3. Coming to a more recent period, did we not remember by what slow and uncertain stages the march of improvement in other arts has proceeded, how much has been seemingly owing to mere chance, rather than to well-directed investigation -how rarely a master has arisen to embody into simple formulas the often complicated processes and obscure doctrines of those who have preceded him, we should have still greater cause of astonishment, that, at a time of more general diffusion of science, art and literature, and particularly of the classical writers of antiquity, no master-mind should have evoked, from the campaigns of a Marius, or a Hannibal, the germ of the comparatively modem science of strategy; nor have gathered, from that almost horn-book of the schoolboy, Caesar’s Commentaries, the spirit of those rapid combinations by which, with a handful of troops, the great Roman captain so uniformly frustrated the powerful and oft-repeated struggles of a warlike and restless people; but, that it should have been left to the great Captain of this to brush aside the mesh-work woven by routine and military pedagoguism; while, by the development of gigantic plans, made and controlled with almost mathematical precision, he fixed immovably those principles which, when acted upon, cannot fail to command success, and which, when overlooked or neglected, lead to defeat, or else, leaving all to chance, make of victory only a successful butchery.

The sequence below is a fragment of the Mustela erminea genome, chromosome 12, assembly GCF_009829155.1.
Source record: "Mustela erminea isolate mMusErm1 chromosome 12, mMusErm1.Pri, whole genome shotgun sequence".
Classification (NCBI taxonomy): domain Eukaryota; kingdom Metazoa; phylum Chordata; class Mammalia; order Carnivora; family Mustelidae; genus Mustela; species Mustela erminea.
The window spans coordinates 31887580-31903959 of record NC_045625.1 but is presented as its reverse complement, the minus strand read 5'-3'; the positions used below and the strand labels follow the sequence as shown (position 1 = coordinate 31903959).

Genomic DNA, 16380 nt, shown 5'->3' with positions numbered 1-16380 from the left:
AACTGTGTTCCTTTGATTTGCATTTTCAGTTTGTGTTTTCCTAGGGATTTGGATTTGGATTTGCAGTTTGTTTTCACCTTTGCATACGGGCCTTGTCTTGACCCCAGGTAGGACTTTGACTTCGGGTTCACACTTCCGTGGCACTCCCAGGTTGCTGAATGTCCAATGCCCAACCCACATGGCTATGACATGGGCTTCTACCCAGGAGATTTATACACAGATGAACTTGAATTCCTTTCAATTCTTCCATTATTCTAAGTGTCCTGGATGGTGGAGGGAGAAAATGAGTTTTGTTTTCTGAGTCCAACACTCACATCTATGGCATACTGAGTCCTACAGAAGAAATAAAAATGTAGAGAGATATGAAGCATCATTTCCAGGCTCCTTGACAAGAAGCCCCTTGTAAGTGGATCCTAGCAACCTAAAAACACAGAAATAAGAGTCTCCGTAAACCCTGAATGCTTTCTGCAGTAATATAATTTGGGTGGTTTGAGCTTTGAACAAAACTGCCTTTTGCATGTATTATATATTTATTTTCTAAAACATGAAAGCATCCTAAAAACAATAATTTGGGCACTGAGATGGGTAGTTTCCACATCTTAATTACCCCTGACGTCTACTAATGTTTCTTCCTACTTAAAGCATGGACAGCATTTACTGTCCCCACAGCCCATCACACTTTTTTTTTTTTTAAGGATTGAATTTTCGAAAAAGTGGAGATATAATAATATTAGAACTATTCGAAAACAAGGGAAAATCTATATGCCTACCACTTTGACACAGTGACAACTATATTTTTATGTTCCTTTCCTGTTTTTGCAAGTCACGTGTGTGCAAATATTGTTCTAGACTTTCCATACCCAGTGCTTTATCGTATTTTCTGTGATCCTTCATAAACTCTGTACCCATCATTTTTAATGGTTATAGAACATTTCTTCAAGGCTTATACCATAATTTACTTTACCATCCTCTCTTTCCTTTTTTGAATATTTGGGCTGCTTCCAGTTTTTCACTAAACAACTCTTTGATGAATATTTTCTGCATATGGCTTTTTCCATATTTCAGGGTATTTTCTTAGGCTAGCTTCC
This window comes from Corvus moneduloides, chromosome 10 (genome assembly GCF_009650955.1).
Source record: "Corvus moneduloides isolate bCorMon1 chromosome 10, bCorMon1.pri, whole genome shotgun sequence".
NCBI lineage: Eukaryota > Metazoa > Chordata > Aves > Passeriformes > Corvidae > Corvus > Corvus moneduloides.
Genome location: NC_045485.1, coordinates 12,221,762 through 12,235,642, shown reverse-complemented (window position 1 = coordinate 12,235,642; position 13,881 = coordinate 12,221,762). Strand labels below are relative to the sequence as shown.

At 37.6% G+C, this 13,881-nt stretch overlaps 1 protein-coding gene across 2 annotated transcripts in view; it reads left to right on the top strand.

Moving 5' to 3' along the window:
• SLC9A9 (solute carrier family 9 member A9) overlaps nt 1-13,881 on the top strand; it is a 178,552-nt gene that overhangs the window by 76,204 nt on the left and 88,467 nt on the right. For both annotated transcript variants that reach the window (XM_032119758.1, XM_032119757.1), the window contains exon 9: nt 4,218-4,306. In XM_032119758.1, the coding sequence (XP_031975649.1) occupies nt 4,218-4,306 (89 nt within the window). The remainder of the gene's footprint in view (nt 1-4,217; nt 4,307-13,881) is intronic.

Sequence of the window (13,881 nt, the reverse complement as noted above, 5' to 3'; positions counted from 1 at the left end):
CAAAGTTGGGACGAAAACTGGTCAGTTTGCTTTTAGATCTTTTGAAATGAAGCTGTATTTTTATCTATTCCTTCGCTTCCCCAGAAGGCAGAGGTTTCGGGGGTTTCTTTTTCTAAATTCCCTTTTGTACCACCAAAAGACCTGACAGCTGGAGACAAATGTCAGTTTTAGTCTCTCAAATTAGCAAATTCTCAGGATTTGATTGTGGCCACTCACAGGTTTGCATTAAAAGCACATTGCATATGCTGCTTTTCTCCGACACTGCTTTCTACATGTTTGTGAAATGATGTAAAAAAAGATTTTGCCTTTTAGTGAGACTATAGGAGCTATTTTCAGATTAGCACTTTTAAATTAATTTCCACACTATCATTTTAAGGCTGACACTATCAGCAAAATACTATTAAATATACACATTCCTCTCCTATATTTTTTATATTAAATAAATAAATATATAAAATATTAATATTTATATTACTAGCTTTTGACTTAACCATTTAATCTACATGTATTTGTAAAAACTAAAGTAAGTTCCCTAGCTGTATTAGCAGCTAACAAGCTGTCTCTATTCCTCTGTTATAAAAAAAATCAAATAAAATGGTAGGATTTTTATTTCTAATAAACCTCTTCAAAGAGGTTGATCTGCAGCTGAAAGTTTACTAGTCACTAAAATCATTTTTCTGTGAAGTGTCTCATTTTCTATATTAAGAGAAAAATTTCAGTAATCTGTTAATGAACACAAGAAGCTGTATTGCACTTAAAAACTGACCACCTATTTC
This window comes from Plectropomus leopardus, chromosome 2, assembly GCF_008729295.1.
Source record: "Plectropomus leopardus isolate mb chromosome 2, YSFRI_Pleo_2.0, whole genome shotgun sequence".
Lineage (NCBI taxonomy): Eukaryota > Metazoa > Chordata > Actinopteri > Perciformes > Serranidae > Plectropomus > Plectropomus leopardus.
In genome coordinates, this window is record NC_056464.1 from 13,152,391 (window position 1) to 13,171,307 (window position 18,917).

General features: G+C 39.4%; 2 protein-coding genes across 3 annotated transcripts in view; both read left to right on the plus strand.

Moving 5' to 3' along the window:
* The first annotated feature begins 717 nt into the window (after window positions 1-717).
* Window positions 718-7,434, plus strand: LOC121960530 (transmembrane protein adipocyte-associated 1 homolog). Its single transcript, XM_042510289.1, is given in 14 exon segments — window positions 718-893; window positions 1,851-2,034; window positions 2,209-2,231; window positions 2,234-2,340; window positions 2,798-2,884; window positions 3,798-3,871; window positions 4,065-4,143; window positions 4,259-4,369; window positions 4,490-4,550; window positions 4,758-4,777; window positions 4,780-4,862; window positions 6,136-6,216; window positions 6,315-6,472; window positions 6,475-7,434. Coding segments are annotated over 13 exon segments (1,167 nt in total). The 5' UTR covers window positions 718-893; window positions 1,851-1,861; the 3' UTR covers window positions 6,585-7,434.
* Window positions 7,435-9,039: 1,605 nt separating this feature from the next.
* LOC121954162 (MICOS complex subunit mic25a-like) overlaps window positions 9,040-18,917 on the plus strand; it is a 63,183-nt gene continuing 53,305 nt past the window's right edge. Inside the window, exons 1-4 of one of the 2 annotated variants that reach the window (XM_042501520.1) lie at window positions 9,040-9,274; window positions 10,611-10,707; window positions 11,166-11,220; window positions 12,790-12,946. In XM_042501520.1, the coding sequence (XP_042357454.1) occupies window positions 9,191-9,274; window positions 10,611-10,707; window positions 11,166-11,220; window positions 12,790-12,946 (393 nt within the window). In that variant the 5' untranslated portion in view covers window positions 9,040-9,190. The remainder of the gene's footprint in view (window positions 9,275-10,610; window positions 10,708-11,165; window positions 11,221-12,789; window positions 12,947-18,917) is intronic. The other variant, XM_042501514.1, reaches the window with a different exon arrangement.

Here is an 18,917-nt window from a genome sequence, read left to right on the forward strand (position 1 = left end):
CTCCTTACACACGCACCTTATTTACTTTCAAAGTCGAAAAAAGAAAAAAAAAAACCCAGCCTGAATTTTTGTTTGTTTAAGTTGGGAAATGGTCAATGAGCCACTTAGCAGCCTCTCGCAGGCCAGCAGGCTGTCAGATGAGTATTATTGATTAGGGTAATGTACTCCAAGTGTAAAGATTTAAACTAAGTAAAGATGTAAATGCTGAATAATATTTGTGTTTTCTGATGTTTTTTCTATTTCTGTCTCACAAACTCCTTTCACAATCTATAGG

4. However desirable it might be to give to this branch of the military art the consideration to which it is justly entitled, it does not come within the scope of a work like this to do so. The most that can be attempted will be to make a brief recapitulation of the most marked epochs; with a view to draw the attention of the young military student to the importance of this too-frequently neglected branch, and to lead him into a field of research, where the spirit of inquiry will always be gratified, useful additions be made to his previous stock of acquirement, and hints be gleaned which he will find fully to justify the correctness of Napoleon’s decision upon the influence which a study of the campaigns of Alexander, Hannibal and Caesar, must have in the education of a thorough captain.